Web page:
EDIT: I misremembered the location of this information. It is in Vol 4 of Mark Baker's "Long Hunter Series" of videos, NOT in his books.
Presently available as of 2019 at: http://www.americanpioneervideo.com/info.html
EDIT Two: He does in fact have a "One Blanket Tricks" an article in A Pilgrim's Journey, Vol 1, p.188 (Originally printed Muzzleloader Magazine Mar/Apr 1992)
(This article is more a series of anecdotes however, and the video has better how-to. )


ALL THAT SAID -

There's ALSO no end of documentary evidence of real life frontiersmen and soldiers having all kinds of diseases we think of as extinct or "old people's problems" at staggeringly young ages. Living like they did even for a few years absolutely devastates the human body. (As Eric has recently reminded us)

"I catched the rheumatism, a lying' in the snow."

Maybe (probably) the Dunedain are hardier than us, certainly they just accepted some things as unavoidable that we as hobbyists absolutely should take the trivial pains to prevent.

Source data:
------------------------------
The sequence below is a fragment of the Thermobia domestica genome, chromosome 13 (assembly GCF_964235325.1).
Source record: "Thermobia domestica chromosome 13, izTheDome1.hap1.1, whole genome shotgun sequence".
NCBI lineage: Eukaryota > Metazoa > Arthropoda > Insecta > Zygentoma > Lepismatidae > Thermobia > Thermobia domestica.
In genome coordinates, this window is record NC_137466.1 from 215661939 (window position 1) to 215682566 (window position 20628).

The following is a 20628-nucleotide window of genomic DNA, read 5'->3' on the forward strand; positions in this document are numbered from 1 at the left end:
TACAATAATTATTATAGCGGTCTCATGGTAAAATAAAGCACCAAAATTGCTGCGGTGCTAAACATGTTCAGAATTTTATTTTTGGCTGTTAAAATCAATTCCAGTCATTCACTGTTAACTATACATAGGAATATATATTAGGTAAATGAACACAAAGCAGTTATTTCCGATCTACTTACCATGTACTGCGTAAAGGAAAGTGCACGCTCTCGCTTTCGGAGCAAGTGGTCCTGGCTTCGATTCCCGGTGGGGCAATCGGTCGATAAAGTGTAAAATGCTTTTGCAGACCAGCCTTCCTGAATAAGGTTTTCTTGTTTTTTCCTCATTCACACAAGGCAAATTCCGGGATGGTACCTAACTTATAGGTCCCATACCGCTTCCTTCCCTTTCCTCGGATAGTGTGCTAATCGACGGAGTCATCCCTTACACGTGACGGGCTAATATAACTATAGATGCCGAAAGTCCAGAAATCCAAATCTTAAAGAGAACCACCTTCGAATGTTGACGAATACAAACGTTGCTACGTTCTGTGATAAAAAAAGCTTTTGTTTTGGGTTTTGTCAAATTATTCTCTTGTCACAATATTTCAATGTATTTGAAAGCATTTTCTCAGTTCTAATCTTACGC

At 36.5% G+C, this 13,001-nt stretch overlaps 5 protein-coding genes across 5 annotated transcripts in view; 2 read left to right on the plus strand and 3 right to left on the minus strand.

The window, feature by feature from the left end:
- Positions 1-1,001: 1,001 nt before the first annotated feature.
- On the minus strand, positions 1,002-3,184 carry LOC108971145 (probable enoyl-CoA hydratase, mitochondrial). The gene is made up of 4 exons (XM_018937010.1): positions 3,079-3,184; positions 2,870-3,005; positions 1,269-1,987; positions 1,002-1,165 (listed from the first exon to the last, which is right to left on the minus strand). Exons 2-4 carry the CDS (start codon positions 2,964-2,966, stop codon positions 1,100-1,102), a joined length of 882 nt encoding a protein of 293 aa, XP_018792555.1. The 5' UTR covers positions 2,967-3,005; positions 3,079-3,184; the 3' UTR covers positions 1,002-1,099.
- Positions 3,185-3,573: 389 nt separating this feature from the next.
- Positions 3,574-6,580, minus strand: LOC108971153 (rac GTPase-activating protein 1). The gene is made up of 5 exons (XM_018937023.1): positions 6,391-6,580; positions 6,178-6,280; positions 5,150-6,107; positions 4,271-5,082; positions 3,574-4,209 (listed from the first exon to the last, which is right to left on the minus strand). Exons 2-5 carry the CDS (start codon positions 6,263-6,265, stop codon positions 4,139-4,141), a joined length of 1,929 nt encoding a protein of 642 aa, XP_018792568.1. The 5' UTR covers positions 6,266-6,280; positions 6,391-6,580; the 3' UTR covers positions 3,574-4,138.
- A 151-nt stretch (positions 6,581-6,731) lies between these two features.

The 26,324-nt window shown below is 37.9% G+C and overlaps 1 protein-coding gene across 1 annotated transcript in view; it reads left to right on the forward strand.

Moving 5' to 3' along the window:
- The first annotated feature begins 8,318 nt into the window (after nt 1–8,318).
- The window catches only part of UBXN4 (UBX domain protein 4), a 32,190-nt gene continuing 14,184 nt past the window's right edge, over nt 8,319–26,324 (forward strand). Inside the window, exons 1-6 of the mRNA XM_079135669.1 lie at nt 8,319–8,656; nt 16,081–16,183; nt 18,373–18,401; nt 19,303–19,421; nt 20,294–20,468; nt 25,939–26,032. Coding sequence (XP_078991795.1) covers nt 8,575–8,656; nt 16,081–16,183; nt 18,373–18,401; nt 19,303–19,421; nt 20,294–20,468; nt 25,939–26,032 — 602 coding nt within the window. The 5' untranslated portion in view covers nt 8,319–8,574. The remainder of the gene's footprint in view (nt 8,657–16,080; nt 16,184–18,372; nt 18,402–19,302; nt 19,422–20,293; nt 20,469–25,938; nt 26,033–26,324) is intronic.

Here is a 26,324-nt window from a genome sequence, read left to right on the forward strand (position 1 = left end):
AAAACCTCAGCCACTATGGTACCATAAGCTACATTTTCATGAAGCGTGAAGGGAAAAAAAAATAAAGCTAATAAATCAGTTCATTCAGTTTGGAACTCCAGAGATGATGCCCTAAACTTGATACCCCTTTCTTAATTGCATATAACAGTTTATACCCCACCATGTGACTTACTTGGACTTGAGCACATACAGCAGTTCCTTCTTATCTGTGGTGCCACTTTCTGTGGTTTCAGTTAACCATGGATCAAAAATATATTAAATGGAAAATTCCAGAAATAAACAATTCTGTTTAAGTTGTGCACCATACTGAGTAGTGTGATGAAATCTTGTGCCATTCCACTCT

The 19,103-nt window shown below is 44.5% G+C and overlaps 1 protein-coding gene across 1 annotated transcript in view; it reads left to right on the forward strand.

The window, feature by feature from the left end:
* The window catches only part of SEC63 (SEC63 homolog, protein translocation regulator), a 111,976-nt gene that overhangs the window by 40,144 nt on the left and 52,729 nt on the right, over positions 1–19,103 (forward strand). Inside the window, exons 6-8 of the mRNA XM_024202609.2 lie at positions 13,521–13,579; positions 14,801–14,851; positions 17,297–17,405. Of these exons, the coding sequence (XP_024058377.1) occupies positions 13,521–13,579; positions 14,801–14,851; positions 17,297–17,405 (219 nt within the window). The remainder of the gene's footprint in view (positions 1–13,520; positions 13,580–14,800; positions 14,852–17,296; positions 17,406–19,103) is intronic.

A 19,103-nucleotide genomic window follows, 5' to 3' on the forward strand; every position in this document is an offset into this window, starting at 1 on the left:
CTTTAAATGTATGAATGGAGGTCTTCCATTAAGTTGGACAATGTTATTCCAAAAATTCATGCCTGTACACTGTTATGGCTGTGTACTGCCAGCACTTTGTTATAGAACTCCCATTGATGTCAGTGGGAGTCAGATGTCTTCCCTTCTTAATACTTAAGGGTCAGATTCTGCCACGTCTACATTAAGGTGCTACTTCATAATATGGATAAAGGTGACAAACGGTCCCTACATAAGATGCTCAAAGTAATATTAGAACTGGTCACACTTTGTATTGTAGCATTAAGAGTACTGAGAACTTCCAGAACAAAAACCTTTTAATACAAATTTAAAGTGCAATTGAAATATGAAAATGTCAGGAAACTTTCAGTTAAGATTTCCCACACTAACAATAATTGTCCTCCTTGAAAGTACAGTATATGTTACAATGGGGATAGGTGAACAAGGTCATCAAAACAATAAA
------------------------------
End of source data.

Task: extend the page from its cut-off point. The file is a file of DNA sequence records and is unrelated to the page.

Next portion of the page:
Authenticity isn't worth dying over - I absolutely think especially in rainy country having a potentially life-saving piece of gear on hand is just good sense. And if it can be made to have an "old timey" feel while functioning almost as well - why not?

... but I personally doubt silken shelters were used in any noticeable way in Middle-earth, other than perhaps items of luxury in such places as the far east, the Numenorean kingdoms at their height, etc.
(edit -
At least by the kingdoms of men. I'd say the elven cloaks would be the same general space as a silken shelter - but that's a royal favor at a time of existential war, and not at all a thing I think likely to be in the possession of any human in Eriador at the end of the Third Age. )